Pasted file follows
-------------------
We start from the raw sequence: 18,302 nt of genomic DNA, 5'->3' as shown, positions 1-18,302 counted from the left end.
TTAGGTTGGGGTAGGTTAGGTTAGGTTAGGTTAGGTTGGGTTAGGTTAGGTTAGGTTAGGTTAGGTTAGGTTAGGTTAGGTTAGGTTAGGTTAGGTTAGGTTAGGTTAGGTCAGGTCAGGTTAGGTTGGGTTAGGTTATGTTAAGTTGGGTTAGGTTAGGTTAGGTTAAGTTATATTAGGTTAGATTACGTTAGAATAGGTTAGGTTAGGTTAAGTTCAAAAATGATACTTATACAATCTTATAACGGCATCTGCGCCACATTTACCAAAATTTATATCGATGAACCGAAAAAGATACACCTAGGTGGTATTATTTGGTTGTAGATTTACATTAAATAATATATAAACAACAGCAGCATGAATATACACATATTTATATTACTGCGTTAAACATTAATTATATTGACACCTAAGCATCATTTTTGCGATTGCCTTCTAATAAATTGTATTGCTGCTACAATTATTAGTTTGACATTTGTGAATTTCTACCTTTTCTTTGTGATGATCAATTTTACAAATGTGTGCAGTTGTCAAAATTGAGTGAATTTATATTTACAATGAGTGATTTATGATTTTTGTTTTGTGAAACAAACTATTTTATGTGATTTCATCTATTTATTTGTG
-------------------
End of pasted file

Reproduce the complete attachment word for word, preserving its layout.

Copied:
We start from the raw sequence: 18,302 nt of genomic DNA, 5'->3' as shown, positions 1-18,302 counted from the left end.
TTAGGTTGGGGTAGGTTAGGTTAGGTTAGGTTAGGTTGGGTTAGGTTAGGTTAGGTTAGGTTAGGTTAGGTTAGGTTAGGTTAGGTTAGGTTAGGTTAGGTTAGGTTAGGTCAGGTCAGGTTAGGTTGGGTTAGGTTATGTTAAGTTGGGTTAGGTTAGGTTAGGTTAAGTTATATTAGGTTAGATTACGTTAGAATAGGTTAGGTTAGGTTAAGTTCAAAAATGATACTTATACAATCTTATAACGGCATCTGCGCCACATTTACCAAAATTTATATCGATGAACCGAAAAAGATACACCTAGGTGGTATTATTTGGTTGTAGATTTACATTAAATAATATATAAACAACAGCAGCATGAATATACACATATTTATATTACTGCGTTAAACATTAATTATATTGACACCTAAGCATCATTTTTGCGATTGCCTTCTAATAAATTGTATTGCTGCTACAATTATTAGTTTGACATTTGTGAATTTCTACCTTTTCTTTGTGATGATCAATTTTACAAATGTGTGCAGTTGTCAAAATTGAGTGAATTTATATTTACAATGAGTGATTTATGATTTTTGTTTTGTGAAACAAACTATTTTATGTGATTTCATCTATTTATTTGTG